Long story short: Chinese, Korean and Japanese are rather different from each other.


I think that's it for now. If I remember something, I'll post it later.
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Re: All things Japanese

Postby Xac » Fri 14. Feb 2014, 11:18

The 100 Yen shop:

In most towns and cities in Japan you will find these shops selling items, not surprisingly for 100 Yen. This is about £0.60 per item. They are great places to pick up a lot of essentials when you move to or visit Japan. The stuff is cheap, but you're often surprised by the quality. I recommend picking up some bamboo kitchen utensils, like spatulas etc. In the UK they are normally made from beech wood, which splits over time. Those made of bamboo seem almost indestructible by comparison. You can also get nice chopsticks and all kinds of useful things for very little money.

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There are many different types of shop, some big, some small. Daiso is one of the big chains:

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Re: All things Japanese

Postby Xac » Sun 15. Feb 2015, 20:12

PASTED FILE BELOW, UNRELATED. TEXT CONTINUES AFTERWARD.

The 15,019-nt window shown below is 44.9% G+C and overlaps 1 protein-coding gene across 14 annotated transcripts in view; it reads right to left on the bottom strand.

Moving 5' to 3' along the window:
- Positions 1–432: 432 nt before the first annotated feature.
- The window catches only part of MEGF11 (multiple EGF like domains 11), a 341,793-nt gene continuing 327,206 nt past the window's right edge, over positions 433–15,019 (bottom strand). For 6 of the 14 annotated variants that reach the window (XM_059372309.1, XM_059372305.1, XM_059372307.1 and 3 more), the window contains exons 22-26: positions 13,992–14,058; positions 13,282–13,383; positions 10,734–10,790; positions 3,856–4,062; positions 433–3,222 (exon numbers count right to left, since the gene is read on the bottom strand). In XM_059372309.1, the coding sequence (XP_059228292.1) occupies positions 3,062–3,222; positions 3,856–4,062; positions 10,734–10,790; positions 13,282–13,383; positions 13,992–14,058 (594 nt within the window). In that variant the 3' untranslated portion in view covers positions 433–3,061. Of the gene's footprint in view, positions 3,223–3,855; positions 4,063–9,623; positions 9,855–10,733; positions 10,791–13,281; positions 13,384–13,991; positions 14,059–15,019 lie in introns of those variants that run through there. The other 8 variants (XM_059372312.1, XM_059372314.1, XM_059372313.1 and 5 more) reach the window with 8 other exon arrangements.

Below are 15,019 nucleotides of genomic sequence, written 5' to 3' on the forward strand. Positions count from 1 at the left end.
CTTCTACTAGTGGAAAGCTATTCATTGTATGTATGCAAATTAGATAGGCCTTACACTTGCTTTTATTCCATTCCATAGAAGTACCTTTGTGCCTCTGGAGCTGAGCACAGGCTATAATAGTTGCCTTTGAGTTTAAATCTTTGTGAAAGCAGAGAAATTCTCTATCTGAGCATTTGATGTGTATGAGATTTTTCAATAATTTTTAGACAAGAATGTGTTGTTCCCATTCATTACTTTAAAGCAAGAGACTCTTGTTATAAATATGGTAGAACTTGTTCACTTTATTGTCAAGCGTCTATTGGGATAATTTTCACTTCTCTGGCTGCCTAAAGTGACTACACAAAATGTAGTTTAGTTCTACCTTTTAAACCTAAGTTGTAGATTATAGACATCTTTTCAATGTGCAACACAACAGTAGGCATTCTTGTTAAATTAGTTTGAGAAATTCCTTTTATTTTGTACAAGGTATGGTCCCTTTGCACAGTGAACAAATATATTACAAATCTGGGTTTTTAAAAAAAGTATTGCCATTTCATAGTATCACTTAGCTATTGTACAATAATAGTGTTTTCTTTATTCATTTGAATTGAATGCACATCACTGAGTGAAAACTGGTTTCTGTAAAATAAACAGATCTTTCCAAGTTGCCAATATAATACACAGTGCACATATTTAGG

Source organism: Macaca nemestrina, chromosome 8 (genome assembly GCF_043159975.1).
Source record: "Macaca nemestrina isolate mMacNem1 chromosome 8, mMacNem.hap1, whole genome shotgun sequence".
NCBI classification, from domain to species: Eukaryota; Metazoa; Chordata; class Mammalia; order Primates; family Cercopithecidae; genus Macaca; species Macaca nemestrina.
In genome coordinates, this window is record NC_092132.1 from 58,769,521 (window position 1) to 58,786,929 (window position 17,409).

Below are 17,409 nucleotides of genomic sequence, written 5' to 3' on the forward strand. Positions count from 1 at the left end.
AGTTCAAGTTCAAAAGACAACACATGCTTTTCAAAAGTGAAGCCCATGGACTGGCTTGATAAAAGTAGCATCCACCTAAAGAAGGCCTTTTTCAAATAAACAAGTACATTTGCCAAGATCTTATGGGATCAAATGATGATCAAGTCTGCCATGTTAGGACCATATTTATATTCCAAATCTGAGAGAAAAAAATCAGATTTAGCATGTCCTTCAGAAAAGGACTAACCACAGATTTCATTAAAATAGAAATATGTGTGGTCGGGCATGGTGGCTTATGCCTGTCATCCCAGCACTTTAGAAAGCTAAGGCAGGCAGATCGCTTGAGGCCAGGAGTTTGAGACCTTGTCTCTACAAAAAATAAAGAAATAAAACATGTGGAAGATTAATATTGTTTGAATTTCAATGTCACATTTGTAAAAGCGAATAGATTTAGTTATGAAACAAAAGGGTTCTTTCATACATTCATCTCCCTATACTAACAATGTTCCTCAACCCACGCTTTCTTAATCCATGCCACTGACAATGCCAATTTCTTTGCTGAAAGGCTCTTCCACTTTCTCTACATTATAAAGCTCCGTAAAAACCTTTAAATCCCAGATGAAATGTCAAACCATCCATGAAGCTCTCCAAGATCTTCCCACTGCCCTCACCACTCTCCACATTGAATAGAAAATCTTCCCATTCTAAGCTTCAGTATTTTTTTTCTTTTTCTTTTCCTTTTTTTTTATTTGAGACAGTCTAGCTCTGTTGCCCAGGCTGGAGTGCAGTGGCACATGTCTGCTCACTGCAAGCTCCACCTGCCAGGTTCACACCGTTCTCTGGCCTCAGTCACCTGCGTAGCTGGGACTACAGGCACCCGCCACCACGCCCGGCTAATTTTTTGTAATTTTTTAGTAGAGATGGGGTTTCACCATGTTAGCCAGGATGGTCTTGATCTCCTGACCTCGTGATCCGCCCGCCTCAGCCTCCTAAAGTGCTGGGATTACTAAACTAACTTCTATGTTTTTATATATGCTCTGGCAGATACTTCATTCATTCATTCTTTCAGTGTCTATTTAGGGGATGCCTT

In Sapporo, Hokkaido (the principal city in the main northern island in Japan) the snowfall in winter is significant, with daytime temperatures well below zero at this time of year. So what better excuse to have a party? Hence every year in February they hold a big snow festival in the central park in the city. Sculptors come from all over the world to construct massive snow sculptures and compete against each other. Also, amateurs can apply to make their own smaller sculptures, which are displayed at one end of the park. This year, the centre piece was based on a Star Wars theme...

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Can't help thinking the storm trooper on the left is looking through his binoculars and saying "These rebels look very small and far away through these" :lol:
I tried to drown my sorrows, but somehow they learned how to swim...

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Re: All things Japanese

Postby EmanReleipS » Sun 9. Aug 2015, 15:41

KBG84 (Kohamajima Ba-chan Gasshodan (Kohama Island granny's choir), on average 84 years old) singing about the beauty of their island, Kohama.
[video]https://www.youtube.com/watch?v=3ANQOHRxFwM[/video]

Kohama is part of the Ryukyu Islands chain (the southern-most islands of Japan) and located close to Taiwan.
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Re: All things Japanese

Postby Xac » Thu 13. Aug 2015, 10:06

So, going by rusty memories of kanji, the literal name of the place in English is: small beach island :D

Is that right?
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Re: All things Japanese

Postby EmanReleipS » Thu 13. Aug 2015, 12:33

Xac wrote:So, going by rusty memories of kanji, the literal name of the place in English is: small beach island :D

Is that right?


Yepp! Although with Japanese you can never know for sure if the "small" refers to the "beach" or the "island" (with a beach). *shrugs*